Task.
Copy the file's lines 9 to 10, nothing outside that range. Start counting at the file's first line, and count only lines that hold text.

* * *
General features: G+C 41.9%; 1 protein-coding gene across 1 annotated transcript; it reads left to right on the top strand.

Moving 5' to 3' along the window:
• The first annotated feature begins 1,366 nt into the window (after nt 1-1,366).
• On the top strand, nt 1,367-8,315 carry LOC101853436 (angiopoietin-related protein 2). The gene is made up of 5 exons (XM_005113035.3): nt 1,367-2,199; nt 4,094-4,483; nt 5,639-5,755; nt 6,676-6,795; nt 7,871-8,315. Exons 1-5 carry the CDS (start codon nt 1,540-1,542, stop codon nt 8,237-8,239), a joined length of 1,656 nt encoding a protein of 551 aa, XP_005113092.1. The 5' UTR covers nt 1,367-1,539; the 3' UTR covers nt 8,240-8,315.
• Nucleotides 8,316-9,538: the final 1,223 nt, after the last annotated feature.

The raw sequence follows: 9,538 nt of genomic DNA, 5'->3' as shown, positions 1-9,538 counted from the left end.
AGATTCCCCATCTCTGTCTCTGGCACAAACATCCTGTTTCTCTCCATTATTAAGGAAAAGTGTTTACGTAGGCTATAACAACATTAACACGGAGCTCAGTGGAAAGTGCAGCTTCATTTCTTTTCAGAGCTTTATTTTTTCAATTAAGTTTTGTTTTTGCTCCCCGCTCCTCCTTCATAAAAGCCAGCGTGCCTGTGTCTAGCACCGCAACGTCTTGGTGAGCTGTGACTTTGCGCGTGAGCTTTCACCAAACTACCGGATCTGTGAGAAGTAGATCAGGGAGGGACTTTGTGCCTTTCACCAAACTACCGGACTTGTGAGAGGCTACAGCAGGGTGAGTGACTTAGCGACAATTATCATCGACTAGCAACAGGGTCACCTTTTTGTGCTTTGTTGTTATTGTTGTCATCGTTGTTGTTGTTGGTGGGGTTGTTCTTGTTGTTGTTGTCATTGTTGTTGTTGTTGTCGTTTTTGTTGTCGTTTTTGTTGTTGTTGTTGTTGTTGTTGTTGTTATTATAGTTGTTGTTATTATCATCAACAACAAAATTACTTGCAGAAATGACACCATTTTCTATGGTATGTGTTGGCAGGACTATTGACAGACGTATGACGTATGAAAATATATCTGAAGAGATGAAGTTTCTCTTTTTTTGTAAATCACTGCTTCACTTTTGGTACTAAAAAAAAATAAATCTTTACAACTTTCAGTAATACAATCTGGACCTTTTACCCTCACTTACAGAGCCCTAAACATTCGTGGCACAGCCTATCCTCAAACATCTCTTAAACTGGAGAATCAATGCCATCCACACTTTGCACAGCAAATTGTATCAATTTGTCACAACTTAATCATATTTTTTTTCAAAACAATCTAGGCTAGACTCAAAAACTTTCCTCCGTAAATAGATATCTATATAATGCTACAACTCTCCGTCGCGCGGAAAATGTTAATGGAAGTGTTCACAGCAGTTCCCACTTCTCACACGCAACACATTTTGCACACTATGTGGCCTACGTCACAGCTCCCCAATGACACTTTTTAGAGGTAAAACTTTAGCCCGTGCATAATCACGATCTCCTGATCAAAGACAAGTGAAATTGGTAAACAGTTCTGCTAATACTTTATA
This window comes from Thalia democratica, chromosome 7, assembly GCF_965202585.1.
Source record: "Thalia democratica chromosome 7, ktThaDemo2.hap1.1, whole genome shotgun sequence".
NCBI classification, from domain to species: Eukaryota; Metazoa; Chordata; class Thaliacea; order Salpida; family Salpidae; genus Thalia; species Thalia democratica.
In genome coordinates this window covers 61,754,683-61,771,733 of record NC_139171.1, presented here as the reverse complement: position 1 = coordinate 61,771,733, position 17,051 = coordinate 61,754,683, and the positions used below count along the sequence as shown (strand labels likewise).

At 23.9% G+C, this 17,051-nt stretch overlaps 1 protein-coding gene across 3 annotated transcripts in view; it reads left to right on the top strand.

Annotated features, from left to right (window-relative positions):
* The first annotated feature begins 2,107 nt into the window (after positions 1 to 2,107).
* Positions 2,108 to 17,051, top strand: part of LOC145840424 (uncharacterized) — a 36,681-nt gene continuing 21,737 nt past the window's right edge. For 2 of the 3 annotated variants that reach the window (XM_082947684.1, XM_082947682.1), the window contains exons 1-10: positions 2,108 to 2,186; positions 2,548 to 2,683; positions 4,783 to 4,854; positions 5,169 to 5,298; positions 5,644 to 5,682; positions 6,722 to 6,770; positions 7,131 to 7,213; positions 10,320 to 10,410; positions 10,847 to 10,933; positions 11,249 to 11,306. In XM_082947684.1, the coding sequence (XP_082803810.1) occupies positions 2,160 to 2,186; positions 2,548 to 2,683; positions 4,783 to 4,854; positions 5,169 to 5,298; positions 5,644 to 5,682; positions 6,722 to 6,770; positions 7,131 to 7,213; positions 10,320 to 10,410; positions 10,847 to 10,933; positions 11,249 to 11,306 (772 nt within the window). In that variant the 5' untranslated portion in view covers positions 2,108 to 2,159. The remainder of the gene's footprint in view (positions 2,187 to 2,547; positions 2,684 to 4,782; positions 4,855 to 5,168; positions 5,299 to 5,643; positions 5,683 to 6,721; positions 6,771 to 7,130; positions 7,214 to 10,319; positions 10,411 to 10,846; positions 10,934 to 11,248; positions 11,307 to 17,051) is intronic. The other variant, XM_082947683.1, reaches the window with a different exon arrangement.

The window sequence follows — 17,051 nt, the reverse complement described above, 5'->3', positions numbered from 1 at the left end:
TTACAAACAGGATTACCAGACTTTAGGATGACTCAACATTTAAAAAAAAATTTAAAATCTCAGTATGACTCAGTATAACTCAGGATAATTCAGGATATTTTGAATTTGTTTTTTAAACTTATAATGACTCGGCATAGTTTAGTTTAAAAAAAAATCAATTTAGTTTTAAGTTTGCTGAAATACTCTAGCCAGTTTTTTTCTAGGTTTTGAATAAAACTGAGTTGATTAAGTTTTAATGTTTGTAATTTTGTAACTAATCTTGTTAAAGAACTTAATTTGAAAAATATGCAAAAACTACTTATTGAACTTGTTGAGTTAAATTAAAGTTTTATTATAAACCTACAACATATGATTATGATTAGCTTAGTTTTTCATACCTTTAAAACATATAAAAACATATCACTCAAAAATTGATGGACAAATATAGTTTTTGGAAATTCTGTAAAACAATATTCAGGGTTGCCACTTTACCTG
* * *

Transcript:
Source record: "Thalia democratica chromosome 7, ktThaDemo2.hap1.1, whole genome shotgun sequence".
NCBI classification, from domain to species: Eukaryota; Metazoa; Chordata; class Thaliacea; order Salpida; family Salpidae; genus Thalia; species Thalia democratica.